Study Permit – The refusal rate remains to be high at 44.5%.

As previously noted, there was a 61.2% increase in study permit applications received compared to 2011. The refusal rate also continues to be quite high, currently 44.5%. The popularity of the ESL study and work programs is largely responsible both for the volume increase and the high refusal rate. The limited number of spaces in the Working Holiday Program stream of IEC also contributed to this increase. Although the high refusal rate should result in downward pressure on volumes, last fall’s Languages Canada mission and the upcoming Imagine Canada student fair are both likely to increase upward pressure. As long as the economy continues to perform poorly we are likely to see significant numbers of study permit applications.

Most students in Ukraine use the services of a local agent. For most ESL courses the applicants appear to rely solely on the agent for choice of school and program. While KYIV-IM has made it clear that we cannot deal directly with the local agents the most reputable ones still identify themselves on the application. Unfortunately, there are many more agents of suspect reputation than there are trustworthy ones. The presence of these more problematic agents

Work Permit – Processing time is around 6-8 weeks.  Interview rates are low.  IELTS is requested for cases where English is a requirement.


From Foreign Worker to Permanent Resident

According to the Calgary Harold, on July 20, Thomas Lukaszuk, the province’s employment and immigration minister, had this to say about the temporary foreign worker program:

In my opinion, it was a program that had fulfilled its mandate, (by) suddenly providing a large number of workers to an economy that suddenly had a massive shortage of workers.

It’s not working well now. It’s a temporary solution to a permanent problem.

Lukaszuk goes on to note that many of the province’s temporary foreign workers want to stay beyond the duration of their work permit, however, because the temporary program is not supposed to be a gateway to long-term residency, the same employers keep on hiring new foreign workers for the same jobs.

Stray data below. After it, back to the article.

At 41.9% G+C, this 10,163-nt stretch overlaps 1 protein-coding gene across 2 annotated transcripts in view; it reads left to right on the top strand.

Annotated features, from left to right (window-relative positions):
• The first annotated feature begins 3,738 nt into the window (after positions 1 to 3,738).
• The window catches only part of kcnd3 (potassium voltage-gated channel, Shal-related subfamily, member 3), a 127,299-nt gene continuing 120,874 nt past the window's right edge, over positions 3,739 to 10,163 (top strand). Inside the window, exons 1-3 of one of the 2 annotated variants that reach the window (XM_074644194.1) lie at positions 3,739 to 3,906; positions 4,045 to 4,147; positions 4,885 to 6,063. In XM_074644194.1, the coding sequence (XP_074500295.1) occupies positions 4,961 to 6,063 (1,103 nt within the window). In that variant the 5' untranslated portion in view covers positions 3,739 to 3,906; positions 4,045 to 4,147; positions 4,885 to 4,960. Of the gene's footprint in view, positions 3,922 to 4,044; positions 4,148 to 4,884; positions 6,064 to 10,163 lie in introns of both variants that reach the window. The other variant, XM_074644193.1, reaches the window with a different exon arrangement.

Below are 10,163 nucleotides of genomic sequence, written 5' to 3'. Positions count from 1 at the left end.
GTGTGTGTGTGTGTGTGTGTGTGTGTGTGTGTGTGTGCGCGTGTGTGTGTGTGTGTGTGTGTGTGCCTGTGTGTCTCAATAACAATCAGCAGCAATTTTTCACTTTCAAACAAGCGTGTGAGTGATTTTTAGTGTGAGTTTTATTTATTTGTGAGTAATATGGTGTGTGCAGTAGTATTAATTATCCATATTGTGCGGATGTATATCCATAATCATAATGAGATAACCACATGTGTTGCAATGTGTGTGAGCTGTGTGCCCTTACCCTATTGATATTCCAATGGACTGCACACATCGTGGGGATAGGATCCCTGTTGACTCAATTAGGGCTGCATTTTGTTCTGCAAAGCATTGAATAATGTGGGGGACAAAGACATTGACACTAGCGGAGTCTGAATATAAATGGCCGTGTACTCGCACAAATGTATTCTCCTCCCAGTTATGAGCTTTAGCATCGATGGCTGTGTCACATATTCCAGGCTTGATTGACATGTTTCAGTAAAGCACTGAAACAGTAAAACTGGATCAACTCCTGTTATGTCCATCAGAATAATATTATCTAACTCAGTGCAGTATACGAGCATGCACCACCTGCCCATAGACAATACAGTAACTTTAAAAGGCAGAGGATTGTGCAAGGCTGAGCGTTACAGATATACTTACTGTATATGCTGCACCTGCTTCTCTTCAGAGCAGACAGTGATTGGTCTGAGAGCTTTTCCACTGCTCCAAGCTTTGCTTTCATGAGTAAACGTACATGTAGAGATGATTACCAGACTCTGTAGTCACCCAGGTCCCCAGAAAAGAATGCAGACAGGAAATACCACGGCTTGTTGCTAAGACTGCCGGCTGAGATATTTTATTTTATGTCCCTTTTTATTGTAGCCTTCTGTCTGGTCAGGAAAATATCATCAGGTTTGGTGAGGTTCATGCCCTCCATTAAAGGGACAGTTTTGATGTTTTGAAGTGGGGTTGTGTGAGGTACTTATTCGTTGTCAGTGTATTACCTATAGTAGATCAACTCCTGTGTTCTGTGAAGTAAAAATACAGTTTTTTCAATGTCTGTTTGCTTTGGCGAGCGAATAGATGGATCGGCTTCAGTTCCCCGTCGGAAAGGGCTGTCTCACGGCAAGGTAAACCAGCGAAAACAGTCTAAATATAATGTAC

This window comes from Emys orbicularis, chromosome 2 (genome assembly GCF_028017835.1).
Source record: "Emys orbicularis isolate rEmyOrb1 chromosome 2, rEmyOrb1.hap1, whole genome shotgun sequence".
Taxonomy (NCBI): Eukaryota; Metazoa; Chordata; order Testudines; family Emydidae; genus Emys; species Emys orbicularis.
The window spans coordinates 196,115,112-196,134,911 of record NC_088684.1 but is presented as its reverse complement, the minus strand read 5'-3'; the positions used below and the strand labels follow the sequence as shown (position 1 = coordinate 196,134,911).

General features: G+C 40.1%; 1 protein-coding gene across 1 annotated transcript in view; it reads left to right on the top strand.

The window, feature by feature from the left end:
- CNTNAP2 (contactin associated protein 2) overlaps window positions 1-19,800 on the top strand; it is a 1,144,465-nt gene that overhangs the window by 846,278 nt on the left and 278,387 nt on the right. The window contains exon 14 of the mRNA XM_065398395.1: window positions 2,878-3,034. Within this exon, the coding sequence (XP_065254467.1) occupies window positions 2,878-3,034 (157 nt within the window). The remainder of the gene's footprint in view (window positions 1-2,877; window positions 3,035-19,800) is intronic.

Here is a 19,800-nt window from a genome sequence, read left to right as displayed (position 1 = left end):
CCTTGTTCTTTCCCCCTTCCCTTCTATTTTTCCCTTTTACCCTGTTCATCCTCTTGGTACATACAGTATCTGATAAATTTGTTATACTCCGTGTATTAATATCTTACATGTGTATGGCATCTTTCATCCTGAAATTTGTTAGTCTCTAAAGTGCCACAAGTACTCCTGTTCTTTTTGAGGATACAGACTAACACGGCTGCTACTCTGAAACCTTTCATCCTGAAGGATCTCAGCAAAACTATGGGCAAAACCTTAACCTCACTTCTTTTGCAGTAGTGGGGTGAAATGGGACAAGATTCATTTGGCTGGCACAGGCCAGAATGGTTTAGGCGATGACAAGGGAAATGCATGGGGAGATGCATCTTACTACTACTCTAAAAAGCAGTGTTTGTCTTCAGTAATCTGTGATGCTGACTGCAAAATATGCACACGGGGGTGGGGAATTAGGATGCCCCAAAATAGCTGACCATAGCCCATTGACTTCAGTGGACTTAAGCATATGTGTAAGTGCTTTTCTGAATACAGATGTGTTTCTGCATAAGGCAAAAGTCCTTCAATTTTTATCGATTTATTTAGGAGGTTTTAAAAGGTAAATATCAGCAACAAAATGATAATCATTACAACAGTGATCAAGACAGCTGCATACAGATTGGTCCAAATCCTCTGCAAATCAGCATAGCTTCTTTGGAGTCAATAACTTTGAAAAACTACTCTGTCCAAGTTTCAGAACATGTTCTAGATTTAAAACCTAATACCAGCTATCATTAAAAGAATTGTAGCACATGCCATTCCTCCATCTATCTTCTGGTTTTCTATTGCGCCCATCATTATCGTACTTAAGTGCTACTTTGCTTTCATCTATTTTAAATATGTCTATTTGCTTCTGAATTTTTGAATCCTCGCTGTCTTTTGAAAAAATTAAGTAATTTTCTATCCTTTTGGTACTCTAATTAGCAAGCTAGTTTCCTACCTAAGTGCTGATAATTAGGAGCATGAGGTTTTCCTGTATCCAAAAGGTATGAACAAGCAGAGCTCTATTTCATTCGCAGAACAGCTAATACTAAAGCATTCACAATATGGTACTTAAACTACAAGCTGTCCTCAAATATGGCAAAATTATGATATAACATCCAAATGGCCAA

Why not consider some permanency (for) this workforce. I always joke the only group that really benefits from the current temporary foreign worker program is Air Canada, because they’re flying people in and out

There are in fact several ways for a temporary foreign workers in Alberta to achieve permanent residence.  These include:

  • Applying for permanent residence under the Canada Experience Class.  This program is practically designed for temporary foreign workers. Indeed, CIC’s website introduces the program by saying “if you are a temporary foreign worker….”  To be eligible, the temporary foreign worker must have at least two years of full-time (or equivilant) work experience in a managerial, professional, or technical / skilled trades occupation, be proficient in either English or French, and currently be in Canada.
  • Applying under the Alberta PNP Program. According to the FAQ on the Alberta PNP website:

I have an employee who is a temporary foreign worker and I would like to retain him or her for a permanent position. Does the AINP accept applications for candidates who are temporary foreign workers?

Yes. The temporary foreign worker must be working in an occupation listed under the National Occupational Classification (NOC) Code in Skill Levels 0, A, B. In addition, some NOC C and D occupations are also eligible under the AINP. Please visit the Semi-Skilled Worker section of the website for information on eligible NOC C and D occupations.

Our firm constantly looks at ways of moving British Columbian  temporary foreign workers out of the “temporary” category and into the “permanent”.  My guess is that most Alberta law firms do as well, and temporary works in Alberta should know that there may be options for them to become permanent residents.